Also, take a look at some SOP's, it is good to become familiar with what a well built chicken looks like, examining the skull, the leggs, the back and the breasts. It will help you really SEE quality chickens. There is a difference.

    Mrs K
     
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  5. lazy gardener

    lazy gardener Flock Master

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    Aart: None of them will play the banjo.

    [​IMG]

    Once again, Mrs K: to the point, and hitting the nail on the head!!!

    Ditto.

    I might add, that you have the makings for some good sex-linked chicks by adding the right roo to your flock. He'll make some awesome BSL with your SLW. Just be sure you choose a roo with a mellow personality. That's often an over-looked factor in breeding a good flock. Go to the sex-linked information thread for a very in-depth idiot's guide to breeding your own sex-links.
     
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  6. lazy gardener

    lazy gardener Flock Master

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    Ridge Runner caught my bad! (thank you RR!) The sex link chart indicates that the right roo over your SLW will produce red sexlinks, not BSL.
     
  7. JackAubrey

    JackAubrey Out Of The Brooder

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    Can someone explain "sex link" to me, is that a different breed? JA
     
  8. bobbi-j

    bobbi-j Chicken Obsessed

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    I would say it's a type rather than a breed. (Hopefully those more knowledgeable about it than I am will chime in.) If I understand correctly, "sex link" is a cross between two breeds that will cause the female chicks to look a certain way when they're hatched, and the males to look different. It's not something I've really dug into, so I don't know much about it.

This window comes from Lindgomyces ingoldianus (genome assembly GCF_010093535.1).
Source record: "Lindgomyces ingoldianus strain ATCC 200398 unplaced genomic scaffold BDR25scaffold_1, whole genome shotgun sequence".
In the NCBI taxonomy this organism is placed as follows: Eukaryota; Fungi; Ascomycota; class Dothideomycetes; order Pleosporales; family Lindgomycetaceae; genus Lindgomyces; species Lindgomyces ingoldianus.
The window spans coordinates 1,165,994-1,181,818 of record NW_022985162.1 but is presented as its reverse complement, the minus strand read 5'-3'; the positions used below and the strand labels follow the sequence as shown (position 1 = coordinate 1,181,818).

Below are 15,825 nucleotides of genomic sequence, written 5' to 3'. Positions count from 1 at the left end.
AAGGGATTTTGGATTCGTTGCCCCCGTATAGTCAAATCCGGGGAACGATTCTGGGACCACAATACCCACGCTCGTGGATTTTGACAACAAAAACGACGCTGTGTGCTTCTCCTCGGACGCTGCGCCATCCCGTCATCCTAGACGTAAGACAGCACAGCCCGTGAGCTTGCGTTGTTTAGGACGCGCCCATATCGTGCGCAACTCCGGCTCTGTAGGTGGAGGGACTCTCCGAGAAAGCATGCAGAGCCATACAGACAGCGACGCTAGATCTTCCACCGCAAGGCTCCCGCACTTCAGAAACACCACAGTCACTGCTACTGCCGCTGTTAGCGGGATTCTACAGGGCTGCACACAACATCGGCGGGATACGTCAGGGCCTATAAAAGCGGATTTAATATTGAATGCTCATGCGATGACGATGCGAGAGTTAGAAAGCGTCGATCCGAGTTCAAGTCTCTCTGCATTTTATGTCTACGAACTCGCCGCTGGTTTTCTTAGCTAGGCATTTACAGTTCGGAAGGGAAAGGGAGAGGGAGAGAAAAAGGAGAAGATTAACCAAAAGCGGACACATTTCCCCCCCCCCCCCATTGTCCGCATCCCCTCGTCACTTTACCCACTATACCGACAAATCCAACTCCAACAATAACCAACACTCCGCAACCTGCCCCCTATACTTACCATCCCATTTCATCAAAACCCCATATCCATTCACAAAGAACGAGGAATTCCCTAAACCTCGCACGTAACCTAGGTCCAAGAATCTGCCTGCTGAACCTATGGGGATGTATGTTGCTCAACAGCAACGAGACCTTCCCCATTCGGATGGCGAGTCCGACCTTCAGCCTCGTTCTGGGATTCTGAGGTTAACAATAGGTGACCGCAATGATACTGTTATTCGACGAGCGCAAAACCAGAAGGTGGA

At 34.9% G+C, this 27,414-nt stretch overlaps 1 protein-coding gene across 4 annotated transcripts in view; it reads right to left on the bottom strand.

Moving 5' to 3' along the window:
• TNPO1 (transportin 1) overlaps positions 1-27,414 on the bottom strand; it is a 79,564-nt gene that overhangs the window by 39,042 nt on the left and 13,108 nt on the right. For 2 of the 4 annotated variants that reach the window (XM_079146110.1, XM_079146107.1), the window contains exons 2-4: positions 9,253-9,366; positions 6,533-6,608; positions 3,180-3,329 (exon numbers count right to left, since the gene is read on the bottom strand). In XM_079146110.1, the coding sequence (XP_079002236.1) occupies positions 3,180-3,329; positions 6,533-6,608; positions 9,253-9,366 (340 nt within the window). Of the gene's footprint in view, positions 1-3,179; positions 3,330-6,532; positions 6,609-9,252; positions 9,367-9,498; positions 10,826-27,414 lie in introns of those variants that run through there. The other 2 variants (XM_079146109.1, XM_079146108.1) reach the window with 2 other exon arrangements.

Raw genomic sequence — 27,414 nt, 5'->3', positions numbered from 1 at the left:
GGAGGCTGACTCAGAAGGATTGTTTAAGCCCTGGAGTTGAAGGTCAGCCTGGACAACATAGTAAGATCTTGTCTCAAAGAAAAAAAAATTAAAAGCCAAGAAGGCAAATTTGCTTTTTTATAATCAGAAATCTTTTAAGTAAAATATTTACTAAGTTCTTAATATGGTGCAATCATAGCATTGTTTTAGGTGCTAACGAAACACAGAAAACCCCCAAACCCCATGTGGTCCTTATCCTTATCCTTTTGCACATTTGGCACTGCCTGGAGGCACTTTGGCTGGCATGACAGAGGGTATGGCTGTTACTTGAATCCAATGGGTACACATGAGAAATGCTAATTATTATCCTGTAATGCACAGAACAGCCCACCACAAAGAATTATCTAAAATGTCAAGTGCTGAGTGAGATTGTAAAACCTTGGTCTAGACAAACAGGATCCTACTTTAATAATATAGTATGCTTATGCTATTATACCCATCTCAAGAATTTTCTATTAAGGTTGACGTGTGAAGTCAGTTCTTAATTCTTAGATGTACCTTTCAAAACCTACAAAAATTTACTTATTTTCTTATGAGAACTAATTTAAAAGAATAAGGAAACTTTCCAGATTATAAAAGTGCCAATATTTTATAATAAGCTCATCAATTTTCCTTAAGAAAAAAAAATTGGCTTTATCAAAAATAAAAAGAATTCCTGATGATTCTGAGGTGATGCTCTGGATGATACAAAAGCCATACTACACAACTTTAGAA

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  9. lazy gardener

    lazy gardener Flock Master

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    This should get you started. Initially, it's a bit hard to wrap your head around, but... will open up a whole set of options for you when it comes to breeding your own flock. BTW, IMO, home bred sex links are not fraught with the reproductive issues so common to hatchery produced sex links, and home bred sex links benefit from hybrid vigor.

    https://www.backyardchickens.com/t/261208/sex-linked-information
     
    Last edited: Jun 6, 2016
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  10. aart

    aart Chicken Juggler! Premium Member

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    'Sexlinks' from hatcheries/farm stores are usually crosses from high production birds.....so they 'guarantee' female chicks who will lay lots of eggs.
    But the genetic crossing mentioned above can be done with many different breeds just for gender ID at hatch.